A subsequent tabletop exercise was conducted in the Tampa region in March of 2015. The exercise provided 82 participants from a diverse cross-section of different sectors to meet, share information, hear different perspectives, and openly discuss issues related to critical infrastructure protection.

Tampa TTXParticipants at the Tampa TTX discuss potential impacts of extreme weather.

In May 2015, building off the climate regional resiliency assessment in Casco Bay, Maine, NPPD conducted a tabletop exercise focusing on climate change and adaptation planning. This assessment and subsequent exercise brought together 70 representatives from Federal, state, local governments, the emergency management community, academia, and public and private owners/operators of infrastructure. Importantly, the exercise featured representatives from the water, communications, transportation, and energy sectors. This exercise led to the development of a locally focused climate resilience toolkit.[11]

These and other initiatives have provided NPPD with clearly identified opportunities where the Department can provide value to local areas focusing on resilience and long-term planning. These include focusing programs and initiatives on local/regional areas in the country currently facing key challenges of climate change and in need of coordinated technical assistance, exercises, workshops, and planning support. Other support can include creating locally focused and tailored toolkits of information to support incremental and long-term planning and working across the Federal government to ensure coordinated delivery of services requested by local stakeholders, partners, or regional networks.

Efforts like these are critical to countering the climate risks our infrastructure faces today. NPPD is using a proven risk management framework to support climate preparedness and infrastructure resilience at the local level and beyond. Managing these risks requires deliberate preparation, close cooperation, and coordinated planning to facilitate Federal, state, local, tribal, private-sector, and nonprofit-sector efforts. This coordination is key to maintaining the essential services provided by critical infrastructure to our communities regardless of the hazard or threat—and, when a disruption occurs, to ensure essential services and functions are brought back to full operations as quickly as possible.

NOTE: An earlier version of this article was previously published in The Military Engineer magazine, Volume 107, Number 696, pages 67-69, Copyright 2015, reprinted with permission of the Society of American Military Engineers (SAME).

About the Authors

Lisa Barr is a Senior Policy Analyst and Resilience Coordinator at the Department of Homeland Security; Office of Infrastructure Protection; Strategy, Policy, & Budget. Since 2013, she has led work on infrastructure resilience to climate hazards for NPPD.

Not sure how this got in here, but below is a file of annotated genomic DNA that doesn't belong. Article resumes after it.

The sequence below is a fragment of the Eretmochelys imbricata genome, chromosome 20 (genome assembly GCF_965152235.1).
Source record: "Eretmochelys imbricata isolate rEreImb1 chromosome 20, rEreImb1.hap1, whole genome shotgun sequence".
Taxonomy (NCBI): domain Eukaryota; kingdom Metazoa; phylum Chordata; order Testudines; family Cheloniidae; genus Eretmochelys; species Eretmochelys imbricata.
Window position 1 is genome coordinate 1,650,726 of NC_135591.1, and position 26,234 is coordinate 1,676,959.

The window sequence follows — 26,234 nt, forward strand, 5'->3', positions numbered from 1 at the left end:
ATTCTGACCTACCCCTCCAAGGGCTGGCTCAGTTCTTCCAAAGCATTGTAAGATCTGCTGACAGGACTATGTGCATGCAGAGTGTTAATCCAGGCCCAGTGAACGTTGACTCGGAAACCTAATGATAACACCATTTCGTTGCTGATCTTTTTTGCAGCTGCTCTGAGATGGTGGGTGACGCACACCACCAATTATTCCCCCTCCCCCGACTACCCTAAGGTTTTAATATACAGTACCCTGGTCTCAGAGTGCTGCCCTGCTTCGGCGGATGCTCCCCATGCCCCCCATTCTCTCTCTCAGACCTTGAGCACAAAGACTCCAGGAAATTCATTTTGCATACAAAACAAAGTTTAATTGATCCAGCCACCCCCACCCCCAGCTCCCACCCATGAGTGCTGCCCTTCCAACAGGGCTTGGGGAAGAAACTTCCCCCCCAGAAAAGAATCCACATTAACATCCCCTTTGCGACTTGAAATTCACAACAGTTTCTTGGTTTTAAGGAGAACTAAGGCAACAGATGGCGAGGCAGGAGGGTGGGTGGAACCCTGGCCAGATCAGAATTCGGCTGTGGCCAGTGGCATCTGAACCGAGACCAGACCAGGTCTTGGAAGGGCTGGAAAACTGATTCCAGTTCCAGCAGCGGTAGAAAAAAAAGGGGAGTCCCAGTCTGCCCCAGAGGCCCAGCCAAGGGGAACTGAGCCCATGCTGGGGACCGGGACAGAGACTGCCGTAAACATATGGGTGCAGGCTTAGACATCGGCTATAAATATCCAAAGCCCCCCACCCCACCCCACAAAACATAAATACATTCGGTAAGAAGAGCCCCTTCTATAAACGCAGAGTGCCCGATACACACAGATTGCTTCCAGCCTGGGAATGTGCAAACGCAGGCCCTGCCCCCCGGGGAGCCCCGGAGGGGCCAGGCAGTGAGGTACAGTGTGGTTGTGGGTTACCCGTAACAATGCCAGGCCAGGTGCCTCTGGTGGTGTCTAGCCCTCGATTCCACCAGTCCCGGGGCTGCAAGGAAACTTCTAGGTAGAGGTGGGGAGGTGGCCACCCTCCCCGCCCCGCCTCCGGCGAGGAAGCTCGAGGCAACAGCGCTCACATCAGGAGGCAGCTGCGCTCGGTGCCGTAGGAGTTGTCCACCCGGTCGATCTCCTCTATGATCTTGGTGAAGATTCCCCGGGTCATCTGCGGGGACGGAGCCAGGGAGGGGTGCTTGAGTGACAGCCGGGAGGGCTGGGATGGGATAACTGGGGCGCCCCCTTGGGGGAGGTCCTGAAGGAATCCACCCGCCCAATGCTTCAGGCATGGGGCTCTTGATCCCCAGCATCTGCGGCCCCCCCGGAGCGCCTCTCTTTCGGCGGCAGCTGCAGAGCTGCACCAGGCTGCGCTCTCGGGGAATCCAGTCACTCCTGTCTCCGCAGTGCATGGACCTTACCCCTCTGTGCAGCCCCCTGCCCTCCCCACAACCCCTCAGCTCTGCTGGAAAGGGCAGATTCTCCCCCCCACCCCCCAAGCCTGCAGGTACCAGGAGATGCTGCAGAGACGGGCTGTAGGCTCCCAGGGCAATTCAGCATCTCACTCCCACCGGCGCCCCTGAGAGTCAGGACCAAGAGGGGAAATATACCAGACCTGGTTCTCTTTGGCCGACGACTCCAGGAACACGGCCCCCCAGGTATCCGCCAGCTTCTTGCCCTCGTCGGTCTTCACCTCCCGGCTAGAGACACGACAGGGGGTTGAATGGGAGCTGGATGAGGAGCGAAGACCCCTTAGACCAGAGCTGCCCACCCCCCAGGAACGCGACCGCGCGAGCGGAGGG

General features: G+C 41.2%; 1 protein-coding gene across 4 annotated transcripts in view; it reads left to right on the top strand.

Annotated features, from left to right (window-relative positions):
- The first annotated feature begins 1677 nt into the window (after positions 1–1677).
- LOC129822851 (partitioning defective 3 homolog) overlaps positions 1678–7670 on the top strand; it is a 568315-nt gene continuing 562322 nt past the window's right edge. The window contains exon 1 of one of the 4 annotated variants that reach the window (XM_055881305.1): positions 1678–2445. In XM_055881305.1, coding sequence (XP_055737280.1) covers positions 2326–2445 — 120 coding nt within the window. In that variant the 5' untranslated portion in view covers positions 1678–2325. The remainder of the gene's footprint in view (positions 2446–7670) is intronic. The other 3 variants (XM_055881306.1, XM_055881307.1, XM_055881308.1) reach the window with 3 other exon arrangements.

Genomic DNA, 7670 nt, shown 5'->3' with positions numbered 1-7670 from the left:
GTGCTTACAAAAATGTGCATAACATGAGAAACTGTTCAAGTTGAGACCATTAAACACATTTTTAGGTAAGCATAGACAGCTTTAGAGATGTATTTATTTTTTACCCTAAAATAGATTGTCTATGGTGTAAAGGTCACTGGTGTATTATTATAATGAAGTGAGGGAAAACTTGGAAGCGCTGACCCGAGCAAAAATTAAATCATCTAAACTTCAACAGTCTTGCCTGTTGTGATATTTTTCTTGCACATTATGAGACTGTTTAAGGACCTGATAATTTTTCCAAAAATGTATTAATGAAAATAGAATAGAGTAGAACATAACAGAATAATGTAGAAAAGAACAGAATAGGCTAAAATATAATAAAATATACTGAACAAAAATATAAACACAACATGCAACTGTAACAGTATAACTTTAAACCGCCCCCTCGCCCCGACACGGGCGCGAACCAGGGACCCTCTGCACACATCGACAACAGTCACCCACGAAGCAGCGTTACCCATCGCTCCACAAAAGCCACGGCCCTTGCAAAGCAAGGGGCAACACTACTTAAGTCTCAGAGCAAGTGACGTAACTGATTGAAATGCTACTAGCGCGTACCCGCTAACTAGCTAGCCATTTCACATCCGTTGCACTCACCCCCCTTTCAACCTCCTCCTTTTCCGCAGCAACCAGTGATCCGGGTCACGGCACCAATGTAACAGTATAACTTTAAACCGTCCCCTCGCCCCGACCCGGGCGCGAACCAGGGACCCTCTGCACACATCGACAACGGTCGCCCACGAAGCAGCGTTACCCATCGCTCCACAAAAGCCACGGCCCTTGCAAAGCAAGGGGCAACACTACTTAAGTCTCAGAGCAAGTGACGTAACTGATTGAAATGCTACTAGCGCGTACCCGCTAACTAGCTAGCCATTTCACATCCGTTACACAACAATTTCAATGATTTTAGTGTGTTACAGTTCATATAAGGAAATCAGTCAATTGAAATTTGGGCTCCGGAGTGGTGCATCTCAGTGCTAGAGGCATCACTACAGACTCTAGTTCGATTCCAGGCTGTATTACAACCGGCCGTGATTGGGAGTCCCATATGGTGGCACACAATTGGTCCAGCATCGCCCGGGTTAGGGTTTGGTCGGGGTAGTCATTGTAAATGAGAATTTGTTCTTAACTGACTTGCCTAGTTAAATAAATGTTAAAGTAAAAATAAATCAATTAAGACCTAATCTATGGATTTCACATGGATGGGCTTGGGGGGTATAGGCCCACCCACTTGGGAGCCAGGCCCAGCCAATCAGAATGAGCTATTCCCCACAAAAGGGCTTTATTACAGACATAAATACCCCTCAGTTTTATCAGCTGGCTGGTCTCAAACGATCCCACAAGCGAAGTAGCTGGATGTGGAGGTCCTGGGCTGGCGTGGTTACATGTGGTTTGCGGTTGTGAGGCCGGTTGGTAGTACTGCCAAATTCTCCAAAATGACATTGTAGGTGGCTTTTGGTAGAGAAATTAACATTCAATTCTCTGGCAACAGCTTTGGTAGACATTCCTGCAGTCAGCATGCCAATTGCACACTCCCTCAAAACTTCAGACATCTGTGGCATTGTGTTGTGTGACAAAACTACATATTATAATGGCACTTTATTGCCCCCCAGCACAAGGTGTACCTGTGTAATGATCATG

Steven Nider is Senior Advisor to the Assistant Secretary, Office of Infrastructure Protection, National Protection and Programs Directorate, Department of Homeland Security. He is currently leading the effort to establish the Infrastructure Development and Recovery (IDR) program, which aims to promote and facilitate critical infrastructure security and resilience. 


[1] “Boulder Area Flood of Septemeber 2013: Climate and Weather Information,” National Oceanic & Atmospheric Administration, accessed August 14, 2015, http://www.esrl.noaa.gov/psd/boulder/flood2013/.

[2] Richard W. Katz and Adam B. Smith. “U.S. Billion-Dollar Weather and Climate Disasters: Data Sources, Trends Accuracy, and Biases,” Natural Hazards 67, no. 2 (2013), available at http://www1.ncdc.noaa.gov/pub/data/papers/smith-and-katz-2013.pdf.

[3] “Climate Impacts on Transportation,” United States Environmental Protection Agency, last modified July 21, 2015, http://www.epa.gov/climatechange/impacts-adaptation/transportation.html.

[4] U.S. Global Change Research Program, Global Climate Change Impacts in the United States, ed. Thomas R. Karl, Jerry M. Melillo, and Thomas C. Peterson, (New York, NY: Cambridge University Press, 2009), available at http://downloads.globalchange.gov/usimpacts/pdfs/climate-impacts-report.pdf.

[5] Ibid.

[6] U.S. Department of Energy: Office of Science, Climate Change and Infrastructure, Urban Systems, and Vulnerabilities: Technical Report to the U.S. Department of Energy in Support or the National Climate Assessment, (Oak Ridge National Laboratory, 2012), available at http://www.esd.ornl.gov/eess/Infrastructure.pdf.

[7] Exec. Order No. 13653, 78 Fed. Reg. 66819 (Nov. 6, 2013).

[8] Lisa Barr & Steven Nider, “The First Steps to Recovery,” The Military Engineer, July 2015, 67, available at http://themilitaryengineer.com/tme_online/2015_July_Aug/TME-JulyAug2015-Online-SM.pdf.

[9] Ibid.

[10] Ibid.

[11] Ibid.

Write to the Editors at ciprpt@gmu.edu